Barack Obama leads John McCain by 46 percent to 39 percent, according to a FOX News national registered voter poll released Friday. Two weeks ago Obama led by 45 percent to 39 percent (Sept. 22-23).
Obama's advantage comes mainly from doing better among women, blacks, young voters, those with a college degree, and unmarried voters. He has increased his edge over McCain among women to 16 percentage points, up from a 4-point edge last month (Sept. 8-9).
Obama has also improved his standing with his party faithful. A month ago, 79 percent of Democrats were backing Obama. Today it is 86 percent. McCain has consistently received the backing of over 80 percent of Republicans and is backed by 83 percent today.
Independents split their vote 34 percent Obama and 32 percent McCain, with 24 percent unsure. That's little changed from two weeks ago when Obama was up by 36 percent to 31 percent and 29 percent undecided.
A 61 percent majority of voters believes Obama is going to win the election — more than three times as many as believe McCain will (18 percent). A month ago it was evenly divided: 41 percent Obama and 40 percent McCain (Sept. 8-9). This summer, voters were more likely to say Obama would win: 51 percent Obama and 27 percent McCain (July 22-23).
All of the interviews for the poll were conducted after the town-hall style presidential debate held on Tuesday, Oct. 7. Opinion Dynamics Corp. conducted the national telephone poll of 900 registered voters for FOX News from Oct. 8 to Oct. 9. The poll has a 3-point error margin.
There is no doubt the economy remains the single most important issue to voters this election. It is picked by 49 percent, which is more than all the other issues combined.
By 50 percent to 35 percent, Obama tops McCain as the candidate voters trust to handle the economy. Obama has the edge on all other issues tested save two — on handling the war on terrorism McCain is preferred by 14 points and on Iraq by 5 points.
The Obama-Biden ticket has a clear advantage on "having better judgment" (+ 7 points), "bringing the right change to Washington" (+ 15 points), "better understands American families and their problems" (+ 24 points). By a slim margin the Democratic ticket is also seen as better understanding "America's importance in the world" (+ 3 points).
The McCain-Palin ticket has a significant edge on "having more experience" (+ 28 points).
What about the gut check question? If you had to make the toughest decision of your life, which candidate would you go to for advice? 42 percent say Obama and 41 percent McCain. That's a significant shift from a month ago when 50 percent said they would go to McCain and 34 percent Obama (Sept. 8-9).
Among independent voters: 37 percent say they would go to McCain for advice and 32 percent Obama and 22 percent say neither.
Interest in the Election and Enthusiasm for Voting
Identical majorities — 58 percent — of Democrats and Republicans say they are "extremely" interested in the presidential election. And roughly equal numbers of Obama supporters (86 percent) and McCain supporters (83 percent) say the outcome of the election matters "a great deal" to them.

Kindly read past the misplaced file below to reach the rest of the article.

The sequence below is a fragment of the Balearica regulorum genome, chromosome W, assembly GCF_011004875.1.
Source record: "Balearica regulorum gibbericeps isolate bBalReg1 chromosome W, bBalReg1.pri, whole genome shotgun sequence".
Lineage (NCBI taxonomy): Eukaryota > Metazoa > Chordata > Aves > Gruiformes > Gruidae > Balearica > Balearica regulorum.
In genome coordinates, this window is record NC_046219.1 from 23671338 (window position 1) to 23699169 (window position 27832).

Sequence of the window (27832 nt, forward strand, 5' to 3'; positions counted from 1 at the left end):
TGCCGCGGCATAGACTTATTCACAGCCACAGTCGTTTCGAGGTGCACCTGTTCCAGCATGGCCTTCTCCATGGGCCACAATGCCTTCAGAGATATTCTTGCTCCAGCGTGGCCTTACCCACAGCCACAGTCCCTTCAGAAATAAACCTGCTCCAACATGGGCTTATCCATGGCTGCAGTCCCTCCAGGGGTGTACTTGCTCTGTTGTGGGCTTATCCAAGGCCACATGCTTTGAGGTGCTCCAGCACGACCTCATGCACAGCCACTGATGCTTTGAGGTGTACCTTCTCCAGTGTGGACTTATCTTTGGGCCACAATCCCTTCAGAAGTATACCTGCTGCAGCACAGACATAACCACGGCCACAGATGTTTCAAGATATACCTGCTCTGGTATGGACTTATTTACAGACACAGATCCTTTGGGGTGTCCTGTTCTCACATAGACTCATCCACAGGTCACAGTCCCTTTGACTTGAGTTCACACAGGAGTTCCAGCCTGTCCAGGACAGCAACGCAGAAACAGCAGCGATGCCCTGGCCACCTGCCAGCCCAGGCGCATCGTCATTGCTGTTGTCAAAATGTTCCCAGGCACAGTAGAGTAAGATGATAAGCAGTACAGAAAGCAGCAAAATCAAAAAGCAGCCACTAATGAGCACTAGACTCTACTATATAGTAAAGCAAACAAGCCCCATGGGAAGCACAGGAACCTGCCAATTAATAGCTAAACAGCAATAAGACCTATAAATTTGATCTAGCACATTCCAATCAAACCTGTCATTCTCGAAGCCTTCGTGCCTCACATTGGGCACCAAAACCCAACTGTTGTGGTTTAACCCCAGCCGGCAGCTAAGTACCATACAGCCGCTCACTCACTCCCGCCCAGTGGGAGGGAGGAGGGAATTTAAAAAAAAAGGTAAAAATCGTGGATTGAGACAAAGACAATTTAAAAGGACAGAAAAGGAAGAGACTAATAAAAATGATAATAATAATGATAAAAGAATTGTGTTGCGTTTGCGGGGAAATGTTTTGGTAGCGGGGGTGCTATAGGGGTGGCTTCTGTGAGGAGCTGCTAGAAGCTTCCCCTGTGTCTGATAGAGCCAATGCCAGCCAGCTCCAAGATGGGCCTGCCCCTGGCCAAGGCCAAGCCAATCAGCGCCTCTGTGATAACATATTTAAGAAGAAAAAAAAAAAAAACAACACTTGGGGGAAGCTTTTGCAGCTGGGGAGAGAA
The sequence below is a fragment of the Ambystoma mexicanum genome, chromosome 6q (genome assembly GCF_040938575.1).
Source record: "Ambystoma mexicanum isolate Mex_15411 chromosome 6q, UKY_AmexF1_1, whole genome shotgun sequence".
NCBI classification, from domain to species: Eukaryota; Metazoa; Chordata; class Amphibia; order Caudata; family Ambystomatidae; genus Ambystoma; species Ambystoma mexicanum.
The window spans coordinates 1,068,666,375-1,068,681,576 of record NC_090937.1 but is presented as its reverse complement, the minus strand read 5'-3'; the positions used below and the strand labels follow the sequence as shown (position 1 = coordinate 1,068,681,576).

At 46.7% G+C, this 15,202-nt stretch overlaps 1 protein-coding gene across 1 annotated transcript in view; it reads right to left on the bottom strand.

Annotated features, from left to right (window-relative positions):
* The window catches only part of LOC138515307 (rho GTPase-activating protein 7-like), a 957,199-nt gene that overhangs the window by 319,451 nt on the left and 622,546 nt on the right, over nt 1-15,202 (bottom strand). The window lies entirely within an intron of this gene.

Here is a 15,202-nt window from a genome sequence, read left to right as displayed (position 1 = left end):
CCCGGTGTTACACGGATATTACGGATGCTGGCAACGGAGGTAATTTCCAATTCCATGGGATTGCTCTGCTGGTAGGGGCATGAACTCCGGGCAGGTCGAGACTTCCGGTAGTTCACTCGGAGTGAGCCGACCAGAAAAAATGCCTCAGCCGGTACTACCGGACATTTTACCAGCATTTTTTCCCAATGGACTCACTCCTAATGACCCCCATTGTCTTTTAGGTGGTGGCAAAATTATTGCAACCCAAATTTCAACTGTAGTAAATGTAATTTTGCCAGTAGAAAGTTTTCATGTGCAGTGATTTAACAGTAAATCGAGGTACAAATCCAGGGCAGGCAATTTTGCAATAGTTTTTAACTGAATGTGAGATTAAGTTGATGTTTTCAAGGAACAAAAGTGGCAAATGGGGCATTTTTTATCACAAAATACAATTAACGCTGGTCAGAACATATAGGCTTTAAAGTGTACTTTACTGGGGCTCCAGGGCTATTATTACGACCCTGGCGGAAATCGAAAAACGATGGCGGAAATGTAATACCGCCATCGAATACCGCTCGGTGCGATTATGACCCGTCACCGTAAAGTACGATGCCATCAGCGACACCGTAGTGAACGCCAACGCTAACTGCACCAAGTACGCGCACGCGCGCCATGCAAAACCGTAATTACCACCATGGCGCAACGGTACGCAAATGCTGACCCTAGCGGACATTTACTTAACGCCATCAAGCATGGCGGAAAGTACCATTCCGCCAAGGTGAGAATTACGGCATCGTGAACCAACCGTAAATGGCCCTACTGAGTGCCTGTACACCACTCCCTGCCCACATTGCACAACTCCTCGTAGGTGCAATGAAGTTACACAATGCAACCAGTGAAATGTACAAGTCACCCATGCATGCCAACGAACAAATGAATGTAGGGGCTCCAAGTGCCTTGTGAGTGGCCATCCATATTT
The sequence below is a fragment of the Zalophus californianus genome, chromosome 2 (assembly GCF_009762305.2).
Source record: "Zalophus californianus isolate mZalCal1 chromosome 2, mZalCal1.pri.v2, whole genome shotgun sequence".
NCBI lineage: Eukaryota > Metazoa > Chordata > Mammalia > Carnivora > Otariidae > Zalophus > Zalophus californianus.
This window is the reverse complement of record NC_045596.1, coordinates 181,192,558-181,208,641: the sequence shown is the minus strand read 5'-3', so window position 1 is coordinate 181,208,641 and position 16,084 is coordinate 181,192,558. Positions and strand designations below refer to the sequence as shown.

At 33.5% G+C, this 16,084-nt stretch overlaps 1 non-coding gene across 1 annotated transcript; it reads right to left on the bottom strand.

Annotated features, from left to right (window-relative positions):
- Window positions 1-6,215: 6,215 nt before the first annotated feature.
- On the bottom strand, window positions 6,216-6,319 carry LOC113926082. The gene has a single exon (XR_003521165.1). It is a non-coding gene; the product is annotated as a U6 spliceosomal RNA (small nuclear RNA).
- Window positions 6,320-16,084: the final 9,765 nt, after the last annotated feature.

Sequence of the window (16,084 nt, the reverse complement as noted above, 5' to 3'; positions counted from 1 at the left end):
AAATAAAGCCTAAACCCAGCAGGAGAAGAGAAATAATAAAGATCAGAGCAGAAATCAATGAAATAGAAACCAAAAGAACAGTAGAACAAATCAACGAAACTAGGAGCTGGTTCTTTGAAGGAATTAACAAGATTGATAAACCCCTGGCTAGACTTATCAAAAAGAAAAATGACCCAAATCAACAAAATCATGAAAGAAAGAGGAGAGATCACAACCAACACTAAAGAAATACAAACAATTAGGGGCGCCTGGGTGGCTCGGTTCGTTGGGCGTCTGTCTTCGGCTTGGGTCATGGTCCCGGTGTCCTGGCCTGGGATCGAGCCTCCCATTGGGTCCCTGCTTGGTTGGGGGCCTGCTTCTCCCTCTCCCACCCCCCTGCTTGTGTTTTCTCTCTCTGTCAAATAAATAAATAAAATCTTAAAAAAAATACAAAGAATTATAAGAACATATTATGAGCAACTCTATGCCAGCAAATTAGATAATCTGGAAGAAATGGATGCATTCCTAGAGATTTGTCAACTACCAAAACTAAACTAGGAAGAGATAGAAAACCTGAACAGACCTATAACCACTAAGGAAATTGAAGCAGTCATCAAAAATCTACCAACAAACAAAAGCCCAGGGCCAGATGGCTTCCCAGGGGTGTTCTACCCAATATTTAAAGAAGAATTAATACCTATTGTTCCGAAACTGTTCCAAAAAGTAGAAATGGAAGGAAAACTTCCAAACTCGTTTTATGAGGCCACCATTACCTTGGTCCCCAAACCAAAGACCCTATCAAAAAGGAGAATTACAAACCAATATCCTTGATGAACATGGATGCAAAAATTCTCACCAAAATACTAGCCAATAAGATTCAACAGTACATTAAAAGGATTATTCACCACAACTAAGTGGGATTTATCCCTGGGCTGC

Almost all of each candidate's backers say they are certain of their support. Fully 89 percent of Obama's supporters say they are certain to vote for him, up from 85 percent in August. There is matching conviction for the Republican candidate: 91 percent of McCain's supporters describe their vote as certain, up from 86 percent in August.
In addition, a higher number of Democrats (62 percent) than Republicans (52 percent) say it is "extremely" important to them that their candidate wins. Similarly, Obama supporters (61 percent) are more likely to say it is "extremely" important to them that their candidate wins than McCain backers (49 percent).
Majorities of Obama supporters and McCain supporters say their vote is more a vote for their candidate than against the other candidate. Seventy-seven percent of Obama backers say they are voting for him rather than against McCain. Among McCain supporters, 65 percent say their vote is more for him than against Obama.
On the flip side, 28 percent of McCain backers describe their vote as being more against Obama. For Obama supporters, 17 percent say their vote is against McCain.
Importance of the Race and Age of the Candidates
Although many voters say race will not play a factor in their presidential vote decision, 45 percent say it will. Some 5 percent say the race of the candidates will be the "single most important factor" in deciding their vote, while 19 percent say it will be "one of several important factors" and another 21 percent say "a minor factor."
A 52 percent majority says the race of the candidates will not be a factor "at all."
Forty-seven percent of Obama supporters and 45 percent of McCain supporters say race will be a factor in their vote.
About 4 in 10 blacks (42 percent) and 4 in 10 whites (46 percent) say race will be a factor in deciding their vote. Among white voters who consider race a factor, 45 percent back McCain and 41 percent Obama. Almost all of the blacks who consider race a factor back Obama.
Six of 10 voters say the age of the candidates will play a factor in their vote. Here's how it breaks down: 5 percent say age will be the "single most important factor," 23 percent say "one of several important factors" and 32 percent say "a minor factor."
Some 39 percent say the age of the candidates will not be a factor in choosing a candidate.
Bush and Congress Approval Hit New Lows
Most Americans give negative ratings to President Bush: 69 percent disapprove — nearly three times as many as the 25 percent who approve of the job he is doing as president. That's the lowest approval rating Bush has received during his presidency.
Similarly, Congress gets its lowest rating ever, with just 13 percent assigning positive job marks, and 77 percent giving negative ratings.
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